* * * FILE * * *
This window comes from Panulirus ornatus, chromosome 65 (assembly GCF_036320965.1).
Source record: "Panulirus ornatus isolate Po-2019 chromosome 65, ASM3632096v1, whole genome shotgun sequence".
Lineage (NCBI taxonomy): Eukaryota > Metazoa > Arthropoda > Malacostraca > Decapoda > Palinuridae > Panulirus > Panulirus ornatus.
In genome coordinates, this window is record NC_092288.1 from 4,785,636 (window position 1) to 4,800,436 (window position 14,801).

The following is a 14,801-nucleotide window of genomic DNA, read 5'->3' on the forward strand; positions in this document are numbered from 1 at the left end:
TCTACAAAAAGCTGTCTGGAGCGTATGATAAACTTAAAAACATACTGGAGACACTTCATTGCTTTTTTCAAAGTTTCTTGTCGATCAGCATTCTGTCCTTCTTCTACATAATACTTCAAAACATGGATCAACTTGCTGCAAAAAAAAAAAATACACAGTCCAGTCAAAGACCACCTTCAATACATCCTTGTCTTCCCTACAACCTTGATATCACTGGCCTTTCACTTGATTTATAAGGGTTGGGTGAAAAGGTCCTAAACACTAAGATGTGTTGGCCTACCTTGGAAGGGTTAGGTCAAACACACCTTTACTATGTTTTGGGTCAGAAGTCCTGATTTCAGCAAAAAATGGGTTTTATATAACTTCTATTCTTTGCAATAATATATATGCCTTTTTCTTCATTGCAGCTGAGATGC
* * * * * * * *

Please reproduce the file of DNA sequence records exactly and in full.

This window comes from Panulirus ornatus, chromosome 65 (assembly GCF_036320965.1).
Source record: "Panulirus ornatus isolate Po-2019 chromosome 65, ASM3632096v1, whole genome shotgun sequence".
Lineage (NCBI taxonomy): Eukaryota > Metazoa > Arthropoda > Malacostraca > Decapoda > Palinuridae > Panulirus > Panulirus ornatus.
In genome coordinates, this window is record NC_092288.1 from 4,785,636 (window position 1) to 4,800,436 (window position 14,801).

The following is a 14,801-nucleotide window of genomic DNA, read 5'->3' on the forward strand; positions in this document are numbered from 1 at the left end:
TCTACAAAAAGCTGTCTGGAGCGTATGATAAACTTAAAAACATACTGGAGACACTTCATTGCTTTTTTCAAAGTTTCTTGTCGATCAGCATTCTGTCCTTCTTCTACATAATACTTCAAAACATGGATCAACTTGCTGCAAAAAAAAAAAATACACAGTCCAGTCAAAGACCACCTTCAATACATCCTTGTCTTCCCTACAACCTTGATATCACTGGCCTTTCACTTGATTTATAAGGGTTGGGTGAAAAGGTCCTAAACACTAAGATGTGTTGGCCTACCTTGGAAGGGTTAGGTCAAACACACCTTTACTATGTTTTGGGTCAGAAGTCCTGATTTCAGCAAAAAATGGGTTTTATATAACTTCTATTCTTTGCAATAATATATATGCCTTTTTCTTCATTGCAGCTGAGATGC